Budesonide for Veterinary Use
by Barbara Forney, VMD
Dogs and cats
May Be Prescribed by Vets for:
Inflammatory Bowel Disease (IBD).
No veterinary approved products.
Search for Available Dosage Forms
Budesonide is a potent, locally acting corticosteroid (strong glucocorticoid, weak mineralocorticoid). In humans, the enteric coated oral form is used to treat or to manage Crohn's Disease and the inhaled formulations are used to manage asthma and allergies. Because of its low systemic bioavailability and high first pass hepatic metabolism, it is regarded as a "topical" corticosteroid at the site of delivery. In large scale clinical trials in humans with mild to moderate Crohn's Disease, budesonide was well tolerated with fewer corticosteroid-related adverse effects than prednisolone. The presence of food in the GI tract will affect the speed but not the amount of the drug that is absorbed.
Dogs and Cats
IBD is a common problem and a diagnostic challenge in small animal practice. It is seen in both dogs and cats, although the presentation is somewhat different. The diagnosis of IBD is based on histologic evidence of inflammation in the intestine. Further classification is based on the affected region of the intestine and the predominant cell type in the infiltrate. Diagnostic tests include CBC, chemistry, fecal cytology and parasitology, urinalysis, abdominal radiograph and ultrasound and, ultimately, intestinal biopsy. There are some breeds including Basenji's, Wheaten Terriers, Boxers and Norwegian Lundehunds with an increased incidence of specific forms of IBD. Animals rarely are cured of IBD unless a specific underlying cause (such as parasitism) is determined and, more commonly, the goal of therapy is to control clinical signs with the minimum amount of drugs. The majority (85%) of cats with IBD respond favorably to corticosteroid therapy.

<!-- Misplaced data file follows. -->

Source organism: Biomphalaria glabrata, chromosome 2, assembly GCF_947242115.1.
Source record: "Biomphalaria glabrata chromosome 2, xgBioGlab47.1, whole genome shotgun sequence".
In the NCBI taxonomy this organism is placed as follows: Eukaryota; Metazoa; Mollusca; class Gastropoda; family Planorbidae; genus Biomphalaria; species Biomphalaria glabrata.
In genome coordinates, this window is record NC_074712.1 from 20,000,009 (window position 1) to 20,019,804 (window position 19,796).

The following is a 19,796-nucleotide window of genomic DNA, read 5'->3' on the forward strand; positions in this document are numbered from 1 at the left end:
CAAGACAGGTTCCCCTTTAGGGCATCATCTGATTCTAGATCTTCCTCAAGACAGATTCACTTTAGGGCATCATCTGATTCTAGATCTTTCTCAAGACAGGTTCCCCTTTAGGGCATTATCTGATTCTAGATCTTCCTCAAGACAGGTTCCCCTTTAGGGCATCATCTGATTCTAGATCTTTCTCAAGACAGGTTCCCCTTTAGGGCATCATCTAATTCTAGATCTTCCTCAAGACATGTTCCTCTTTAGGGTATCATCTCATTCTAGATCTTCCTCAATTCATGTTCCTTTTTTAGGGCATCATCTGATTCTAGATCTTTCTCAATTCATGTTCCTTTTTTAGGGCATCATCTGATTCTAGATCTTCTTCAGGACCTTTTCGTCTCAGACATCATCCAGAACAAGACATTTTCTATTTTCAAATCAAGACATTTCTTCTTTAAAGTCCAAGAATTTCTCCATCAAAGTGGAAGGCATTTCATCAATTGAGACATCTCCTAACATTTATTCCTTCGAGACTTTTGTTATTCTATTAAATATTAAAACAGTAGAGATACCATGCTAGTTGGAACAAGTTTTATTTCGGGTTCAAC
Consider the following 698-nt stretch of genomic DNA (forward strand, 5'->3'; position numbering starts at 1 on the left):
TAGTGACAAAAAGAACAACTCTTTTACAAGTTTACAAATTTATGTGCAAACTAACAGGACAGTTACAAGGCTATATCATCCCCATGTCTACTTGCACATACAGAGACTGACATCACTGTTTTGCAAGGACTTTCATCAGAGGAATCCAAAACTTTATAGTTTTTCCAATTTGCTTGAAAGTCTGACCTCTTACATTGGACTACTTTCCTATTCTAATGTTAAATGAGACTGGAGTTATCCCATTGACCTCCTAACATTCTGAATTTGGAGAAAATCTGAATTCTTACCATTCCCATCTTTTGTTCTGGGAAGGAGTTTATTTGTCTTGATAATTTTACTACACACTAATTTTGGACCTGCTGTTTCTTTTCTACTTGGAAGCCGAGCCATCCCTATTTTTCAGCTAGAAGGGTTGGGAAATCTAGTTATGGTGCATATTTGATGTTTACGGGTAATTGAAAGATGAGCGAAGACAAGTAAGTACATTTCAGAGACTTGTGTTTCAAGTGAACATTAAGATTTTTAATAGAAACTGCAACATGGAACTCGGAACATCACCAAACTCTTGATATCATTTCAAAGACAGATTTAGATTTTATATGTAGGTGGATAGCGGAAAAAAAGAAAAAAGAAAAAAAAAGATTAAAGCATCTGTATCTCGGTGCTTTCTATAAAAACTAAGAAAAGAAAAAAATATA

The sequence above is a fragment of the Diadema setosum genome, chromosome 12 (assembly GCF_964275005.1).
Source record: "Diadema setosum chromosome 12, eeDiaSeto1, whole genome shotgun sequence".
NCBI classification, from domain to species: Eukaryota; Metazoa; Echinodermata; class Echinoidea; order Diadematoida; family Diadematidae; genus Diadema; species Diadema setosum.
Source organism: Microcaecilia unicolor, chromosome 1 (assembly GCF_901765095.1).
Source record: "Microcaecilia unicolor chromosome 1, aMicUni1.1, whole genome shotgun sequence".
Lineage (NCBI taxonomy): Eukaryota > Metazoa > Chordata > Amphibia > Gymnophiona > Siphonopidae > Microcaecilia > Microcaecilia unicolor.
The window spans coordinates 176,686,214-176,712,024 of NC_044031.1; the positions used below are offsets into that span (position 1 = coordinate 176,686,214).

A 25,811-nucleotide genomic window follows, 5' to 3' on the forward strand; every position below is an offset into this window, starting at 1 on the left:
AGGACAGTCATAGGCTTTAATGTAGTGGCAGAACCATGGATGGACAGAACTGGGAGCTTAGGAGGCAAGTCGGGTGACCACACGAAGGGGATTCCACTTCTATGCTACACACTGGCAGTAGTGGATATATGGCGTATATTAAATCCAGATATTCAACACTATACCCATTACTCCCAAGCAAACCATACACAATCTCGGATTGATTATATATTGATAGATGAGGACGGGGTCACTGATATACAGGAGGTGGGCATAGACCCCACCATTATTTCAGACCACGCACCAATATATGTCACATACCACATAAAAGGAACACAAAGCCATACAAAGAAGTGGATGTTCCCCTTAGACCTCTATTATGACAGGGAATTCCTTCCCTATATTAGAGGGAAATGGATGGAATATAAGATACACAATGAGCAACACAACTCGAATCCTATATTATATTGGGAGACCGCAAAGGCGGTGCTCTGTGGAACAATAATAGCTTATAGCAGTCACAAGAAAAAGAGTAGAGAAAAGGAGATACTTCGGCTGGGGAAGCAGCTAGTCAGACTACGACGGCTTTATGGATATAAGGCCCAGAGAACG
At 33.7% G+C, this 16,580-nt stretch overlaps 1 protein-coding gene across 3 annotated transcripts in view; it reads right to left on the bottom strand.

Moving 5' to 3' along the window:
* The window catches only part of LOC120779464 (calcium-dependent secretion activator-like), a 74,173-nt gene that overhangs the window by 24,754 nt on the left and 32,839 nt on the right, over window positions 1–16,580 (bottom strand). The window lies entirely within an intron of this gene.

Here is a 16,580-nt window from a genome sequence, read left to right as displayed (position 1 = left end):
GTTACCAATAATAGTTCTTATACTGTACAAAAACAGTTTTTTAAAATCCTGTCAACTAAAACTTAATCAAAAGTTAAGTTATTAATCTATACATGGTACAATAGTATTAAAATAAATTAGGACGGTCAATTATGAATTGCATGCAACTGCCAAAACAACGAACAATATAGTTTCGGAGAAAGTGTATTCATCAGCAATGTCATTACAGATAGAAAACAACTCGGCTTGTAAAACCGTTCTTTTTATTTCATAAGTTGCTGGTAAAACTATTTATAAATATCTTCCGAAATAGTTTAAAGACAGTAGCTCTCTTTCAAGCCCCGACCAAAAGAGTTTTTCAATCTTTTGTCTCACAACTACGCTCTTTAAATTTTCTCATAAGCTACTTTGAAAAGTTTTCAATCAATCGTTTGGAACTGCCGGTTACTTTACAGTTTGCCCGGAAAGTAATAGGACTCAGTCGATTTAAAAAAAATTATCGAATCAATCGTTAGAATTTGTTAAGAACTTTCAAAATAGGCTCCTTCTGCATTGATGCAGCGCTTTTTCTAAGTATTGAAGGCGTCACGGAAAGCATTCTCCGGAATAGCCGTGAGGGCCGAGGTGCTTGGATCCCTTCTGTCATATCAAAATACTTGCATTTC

Budesonide is a newer corticosteroid that, in some instances, can replace prednisone or prednisolone for immunosuppression therapy. Although research has demonstrated hypothalamopituitary-adrenal suppression in normal dogs receiving budesonide, many side effects associated with long term corticosteroid therapy were not as apparent.
The human budesonide product is enteric coated; non-enteric-coated formulations may be preferable in small animals because the location of IBD tends to be more proximal within the GI tract in dogs and cats.
Budesonide Side Effects
Although corticosteroid related side effects are less common with budesonide, they include polyuria, polydypsia, increased appetite and changes in hair coat.
- Budesonide should be used with caution in animals with decreased liver function.
- Because budesonide is a corticosteroid, it should be used with additional caution in animals with GI ulceration, active infection, diabetes or cataracts. Additional corticosteroid supplementation may be needed for budesonide treated animals undergoing surgery.
- There has been positive research in humans on the use of budesonide during pregnancy for women with Crohn's Disease. The FDA considers budesonide a Category C drug.
- Budesonide should not be used concomitantly with erythromycin, cimetidine, ketoconazole, itraconazole, fluconazole and diltiazem. Budesonide is metabolized by a hepatic enzyme (CYP3A), which is inhibited by these drugs.
- Oral antacids will dissolve the enteric coating of budesonide. Simultaneous dosing with omeprazole has been studied in humans and does not affect the pharmacokinetics of budesonide.
Experimentally, massive (100x) overdose was lethal in mice. In the event of overdose, prompt gut evacuation may be indicated.
About the Author
Dr. Barbara Forney is a veterinary practitioner in Chester County, Pennsylvania. She has a master's degree in animal science from the University of Delaware and graduated from the University of Pennsylvania School of Veterinary Medicine in 1982.
She began to develop her interest in client education and medical writing in 1997. Recent publications include portions of The Pill Book Guide to Medication for Your Dog and Cat, and most recently Understanding Equine Medications published by the Bloodhorse.
Dr. Forney is an FEI veterinarian and an active member of the AAEP, AVMA, and AMWA.
You can purchase books by Dr. Forney at www.exclusivelyequine.com
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